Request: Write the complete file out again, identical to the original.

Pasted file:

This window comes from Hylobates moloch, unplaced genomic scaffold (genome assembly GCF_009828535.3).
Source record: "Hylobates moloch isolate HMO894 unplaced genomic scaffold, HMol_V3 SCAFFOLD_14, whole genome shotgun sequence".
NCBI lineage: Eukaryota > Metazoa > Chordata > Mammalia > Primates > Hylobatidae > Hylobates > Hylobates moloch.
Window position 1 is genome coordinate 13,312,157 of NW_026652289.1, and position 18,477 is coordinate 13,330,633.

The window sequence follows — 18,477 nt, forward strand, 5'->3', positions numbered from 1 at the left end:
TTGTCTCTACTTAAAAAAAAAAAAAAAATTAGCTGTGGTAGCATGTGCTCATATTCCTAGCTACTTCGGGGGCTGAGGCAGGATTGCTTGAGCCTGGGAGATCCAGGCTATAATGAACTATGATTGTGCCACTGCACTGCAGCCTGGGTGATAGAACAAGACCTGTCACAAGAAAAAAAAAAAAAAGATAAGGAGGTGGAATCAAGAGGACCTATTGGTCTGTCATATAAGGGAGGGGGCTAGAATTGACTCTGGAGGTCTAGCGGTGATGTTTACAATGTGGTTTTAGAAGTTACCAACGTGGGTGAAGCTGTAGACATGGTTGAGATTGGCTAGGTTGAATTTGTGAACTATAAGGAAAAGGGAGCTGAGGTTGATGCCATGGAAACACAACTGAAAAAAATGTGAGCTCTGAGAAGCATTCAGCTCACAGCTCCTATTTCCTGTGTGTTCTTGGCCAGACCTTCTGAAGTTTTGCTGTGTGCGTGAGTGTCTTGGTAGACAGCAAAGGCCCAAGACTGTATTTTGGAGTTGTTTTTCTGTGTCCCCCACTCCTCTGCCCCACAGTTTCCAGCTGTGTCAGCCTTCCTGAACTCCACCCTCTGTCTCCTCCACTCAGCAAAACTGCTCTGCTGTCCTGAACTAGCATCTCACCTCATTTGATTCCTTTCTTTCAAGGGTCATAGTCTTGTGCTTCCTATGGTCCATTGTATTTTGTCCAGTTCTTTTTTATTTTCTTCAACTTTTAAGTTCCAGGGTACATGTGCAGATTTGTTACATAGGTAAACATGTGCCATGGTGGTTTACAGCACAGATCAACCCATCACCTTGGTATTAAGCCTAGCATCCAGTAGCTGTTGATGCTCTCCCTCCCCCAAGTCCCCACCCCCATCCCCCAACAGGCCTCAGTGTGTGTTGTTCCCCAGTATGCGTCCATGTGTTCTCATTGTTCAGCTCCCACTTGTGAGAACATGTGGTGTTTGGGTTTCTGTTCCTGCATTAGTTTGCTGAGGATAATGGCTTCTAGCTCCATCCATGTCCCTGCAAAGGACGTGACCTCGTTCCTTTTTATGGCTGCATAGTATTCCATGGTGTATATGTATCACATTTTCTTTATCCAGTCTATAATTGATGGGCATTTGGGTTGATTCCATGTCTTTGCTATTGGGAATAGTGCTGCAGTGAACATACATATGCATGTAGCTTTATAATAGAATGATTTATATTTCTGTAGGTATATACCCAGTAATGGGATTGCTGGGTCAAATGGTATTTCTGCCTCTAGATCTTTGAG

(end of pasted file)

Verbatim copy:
This window comes from Hylobates moloch, unplaced genomic scaffold (genome assembly GCF_009828535.3).
Source record: "Hylobates moloch isolate HMO894 unplaced genomic scaffold, HMol_V3 SCAFFOLD_14, whole genome shotgun sequence".
NCBI lineage: Eukaryota > Metazoa > Chordata > Mammalia > Primates > Hylobatidae > Hylobates > Hylobates moloch.
Window position 1 is genome coordinate 13,312,157 of NW_026652289.1, and position 18,477 is coordinate 13,330,633.

The window sequence follows — 18,477 nt, forward strand, 5'->3', positions numbered from 1 at the left end:
TTGTCTCTACTTAAAAAAAAAAAAAAAATTAGCTGTGGTAGCATGTGCTCATATTCCTAGCTACTTCGGGGGCTGAGGCAGGATTGCTTGAGCCTGGGAGATCCAGGCTATAATGAACTATGATTGTGCCACTGCACTGCAGCCTGGGTGATAGAACAAGACCTGTCACAAGAAAAAAAAAAAAAAGATAAGGAGGTGGAATCAAGAGGACCTATTGGTCTGTCATATAAGGGAGGGGGCTAGAATTGACTCTGGAGGTCTAGCGGTGATGTTTACAATGTGGTTTTAGAAGTTACCAACGTGGGTGAAGCTGTAGACATGGTTGAGATTGGCTAGGTTGAATTTGTGAACTATAAGGAAAAGGGAGCTGAGGTTGATGCCATGGAAACACAACTGAAAAAAATGTGAGCTCTGAGAAGCATTCAGCTCACAGCTCCTATTTCCTGTGTGTTCTTGGCCAGACCTTCTGAAGTTTTGCTGTGTGCGTGAGTGTCTTGGTAGACAGCAAAGGCCCAAGACTGTATTTTGGAGTTGTTTTTCTGTGTCCCCCACTCCTCTGCCCCACAGTTTCCAGCTGTGTCAGCCTTCCTGAACTCCACCCTCTGTCTCCTCCACTCAGCAAAACTGCTCTGCTGTCCTGAACTAGCATCTCACCTCATTTGATTCCTTTCTTTCAAGGGTCATAGTCTTGTGCTTCCTATGGTCCATTGTATTTTGTCCAGTTCTTTTTTATTTTCTTCAACTTTTAAGTTCCAGGGTACATGTGCAGATTTGTTACATAGGTAAACATGTGCCATGGTGGTTTACAGCACAGATCAACCCATCACCTTGGTATTAAGCCTAGCATCCAGTAGCTGTTGATGCTCTCCCTCCCCCAAGTCCCCACCCCCATCCCCCAACAGGCCTCAGTGTGTGTTGTTCCCCAGTATGCGTCCATGTGTTCTCATTGTTCAGCTCCCACTTGTGAGAACATGTGGTGTTTGGGTTTCTGTTCCTGCATTAGTTTGCTGAGGATAATGGCTTCTAGCTCCATCCATGTCCCTGCAAAGGACGTGACCTCGTTCCTTTTTATGGCTGCATAGTATTCCATGGTGTATATGTATCACATTTTCTTTATCCAGTCTATAATTGATGGGCATTTGGGTTGATTCCATGTCTTTGCTATTGGGAATAGTGCTGCAGTGAACATACATATGCATGTAGCTTTATAATAGAATGATTTATATTTCTGTAGGTATATACCCAGTAATGGGATTGCTGGGTCAAATGGTATTTCTGCCTCTAGATCTTTGAG